The challenge Cup Switch is faced with is habit change. We are a society of convenience, which has had costs in other areas, including the depletion of natural resources and environmental pollution. Changing our lifestyle, like bringing a reusable cup holds is an investment in our planet and future. What is needed to catalyze this change is a switch in perspective.

By using Instagram as a visual medium to build awareness, Cup Switch wants to help people become aware of the waste generated from disposable cups. You can follow Cup Switch here. With this awareness, people have the opportunity to raise questions about the current system and their participation in it which can lead to action. This is the behavior switch, which may involve bringing a reusable cup or asking for drinks in ceramic or glass cups staying in the store.

Cup Switch is currently working on several pilot projects to support businesses and coffee stores operate more sustainably. They will be gathering information and documenting some of the process on social media so stay tuned!

Conveniency versus sustainability

We know many people are having second thoughts about using their own reusable cups when getting coffee, just because it's different from what others are doing and you have to bring your own cup, which means extra work and less convenience. This happened to me once. I was about to get coffee with my reusable coffee cup made of bamboo and somebody politely asked: "Why are you always bringing your own cup, when there are a bunch of cups available here". I smiled and politely replied: "Don't ask me why I'm using my own coffee cup, ask yourself why you are not". Now don't worry if that sounds a bit rude. We are actually friends and I also explained later, why I'm using my own cup and a few hours later, that same person ordered his own reusable coffee cup from my shop. Not too bad.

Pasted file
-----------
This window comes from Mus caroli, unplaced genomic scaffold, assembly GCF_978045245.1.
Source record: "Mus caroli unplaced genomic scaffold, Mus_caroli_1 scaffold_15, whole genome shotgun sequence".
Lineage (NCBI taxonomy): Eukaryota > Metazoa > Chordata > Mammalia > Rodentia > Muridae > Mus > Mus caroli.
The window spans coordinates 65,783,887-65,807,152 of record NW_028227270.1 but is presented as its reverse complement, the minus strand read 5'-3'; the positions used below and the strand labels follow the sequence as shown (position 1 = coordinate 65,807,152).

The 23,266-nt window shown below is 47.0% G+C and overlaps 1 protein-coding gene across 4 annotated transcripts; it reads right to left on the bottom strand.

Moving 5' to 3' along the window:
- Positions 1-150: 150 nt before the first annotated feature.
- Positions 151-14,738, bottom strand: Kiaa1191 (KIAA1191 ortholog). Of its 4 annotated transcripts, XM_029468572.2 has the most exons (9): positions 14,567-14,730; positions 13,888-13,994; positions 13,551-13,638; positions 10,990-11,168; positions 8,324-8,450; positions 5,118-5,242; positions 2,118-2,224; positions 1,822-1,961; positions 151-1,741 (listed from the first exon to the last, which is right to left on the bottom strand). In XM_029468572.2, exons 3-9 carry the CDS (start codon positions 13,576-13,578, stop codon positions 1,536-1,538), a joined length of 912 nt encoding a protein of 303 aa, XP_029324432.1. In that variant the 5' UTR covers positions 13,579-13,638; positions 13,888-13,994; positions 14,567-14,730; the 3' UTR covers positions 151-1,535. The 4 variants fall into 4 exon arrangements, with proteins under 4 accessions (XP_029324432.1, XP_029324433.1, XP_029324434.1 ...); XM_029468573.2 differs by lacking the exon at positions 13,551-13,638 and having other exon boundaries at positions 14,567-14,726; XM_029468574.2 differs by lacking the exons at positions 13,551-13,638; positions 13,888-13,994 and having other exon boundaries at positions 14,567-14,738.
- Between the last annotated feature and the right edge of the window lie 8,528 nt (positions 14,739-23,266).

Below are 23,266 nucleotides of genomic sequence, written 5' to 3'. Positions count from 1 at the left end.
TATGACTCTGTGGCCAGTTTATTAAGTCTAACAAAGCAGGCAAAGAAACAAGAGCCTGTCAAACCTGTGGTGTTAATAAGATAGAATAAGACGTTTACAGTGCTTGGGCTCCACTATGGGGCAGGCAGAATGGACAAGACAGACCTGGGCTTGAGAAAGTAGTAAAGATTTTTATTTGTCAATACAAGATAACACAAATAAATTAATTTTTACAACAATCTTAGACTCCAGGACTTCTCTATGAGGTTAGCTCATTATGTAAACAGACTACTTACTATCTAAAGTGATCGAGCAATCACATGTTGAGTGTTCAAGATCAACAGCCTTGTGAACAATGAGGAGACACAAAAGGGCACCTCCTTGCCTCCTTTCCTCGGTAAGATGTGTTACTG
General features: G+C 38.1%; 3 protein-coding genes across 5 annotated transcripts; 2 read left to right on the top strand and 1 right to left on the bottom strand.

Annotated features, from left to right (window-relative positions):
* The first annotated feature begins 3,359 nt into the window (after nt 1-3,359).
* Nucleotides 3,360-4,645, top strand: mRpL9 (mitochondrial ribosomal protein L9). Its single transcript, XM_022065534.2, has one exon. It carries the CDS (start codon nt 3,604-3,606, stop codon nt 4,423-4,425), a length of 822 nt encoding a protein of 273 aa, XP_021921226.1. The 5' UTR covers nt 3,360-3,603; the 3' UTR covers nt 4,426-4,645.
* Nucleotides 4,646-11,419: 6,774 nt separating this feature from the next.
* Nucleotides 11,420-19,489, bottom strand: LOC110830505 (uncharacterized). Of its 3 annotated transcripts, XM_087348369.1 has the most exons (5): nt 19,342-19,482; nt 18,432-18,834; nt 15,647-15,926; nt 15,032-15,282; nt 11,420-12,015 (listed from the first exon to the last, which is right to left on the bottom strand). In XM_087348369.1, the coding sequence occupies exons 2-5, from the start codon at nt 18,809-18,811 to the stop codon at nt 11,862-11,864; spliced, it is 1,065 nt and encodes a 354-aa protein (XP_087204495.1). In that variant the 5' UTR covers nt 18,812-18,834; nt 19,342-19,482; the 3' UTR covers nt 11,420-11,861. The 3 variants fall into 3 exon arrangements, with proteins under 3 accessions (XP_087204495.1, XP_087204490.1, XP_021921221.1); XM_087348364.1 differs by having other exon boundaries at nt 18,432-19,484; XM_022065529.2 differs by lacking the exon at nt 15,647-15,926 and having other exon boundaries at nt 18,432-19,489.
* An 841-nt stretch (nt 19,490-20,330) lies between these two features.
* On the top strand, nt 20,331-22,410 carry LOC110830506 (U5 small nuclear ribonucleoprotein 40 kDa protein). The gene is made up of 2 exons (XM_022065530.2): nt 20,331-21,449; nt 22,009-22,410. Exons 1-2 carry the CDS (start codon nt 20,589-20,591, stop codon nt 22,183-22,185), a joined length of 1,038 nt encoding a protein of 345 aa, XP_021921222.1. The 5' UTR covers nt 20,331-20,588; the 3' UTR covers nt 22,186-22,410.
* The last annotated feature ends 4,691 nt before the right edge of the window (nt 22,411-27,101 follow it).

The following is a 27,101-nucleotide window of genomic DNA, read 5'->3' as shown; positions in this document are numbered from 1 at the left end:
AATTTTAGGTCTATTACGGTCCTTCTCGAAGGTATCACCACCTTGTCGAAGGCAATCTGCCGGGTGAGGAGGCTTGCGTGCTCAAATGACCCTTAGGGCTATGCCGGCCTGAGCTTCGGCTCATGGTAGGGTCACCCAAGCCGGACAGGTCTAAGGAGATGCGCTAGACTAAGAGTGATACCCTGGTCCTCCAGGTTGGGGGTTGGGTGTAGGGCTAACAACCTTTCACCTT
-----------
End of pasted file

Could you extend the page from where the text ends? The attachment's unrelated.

My point is, you might get asked by others, what is the reason for using your own coffee cup. Be polite and explain to them the actual reason. Don't judge anyone for the same mistake you were making just yesterday. You have to understand some people don’t see any harm in using disposable cups, or they believe that just one person can’t make a difference. But we shouldn’t just blame the consumers. I believe coffee shops should be doing more in terms of reducing waste. Consumers take the single-use cup because it's there. It's available and convenient. But since coffee shops are not doing enough to fight the waste problem caused by their cups, it's time we as consumers take matters into our own hands. Don't get discouraged, if sometimes you feel like you are the only one with your own coffee cup, while everyone else is going for the disposables. Changes like this will not happen overnight. We are slowly moving in the right direction. For example, the UK where the number of cups being thrown away each year is as high as 2.5 billion, is planning to introduce a 25p “latte levy” on top of the price of a drink. It’s kind of a tax for using disposable cups. Some coffee shops already offer discounts for customers with reusable cups. So we can't say nothing is changing, but we can say for sure, changes are happening too slow.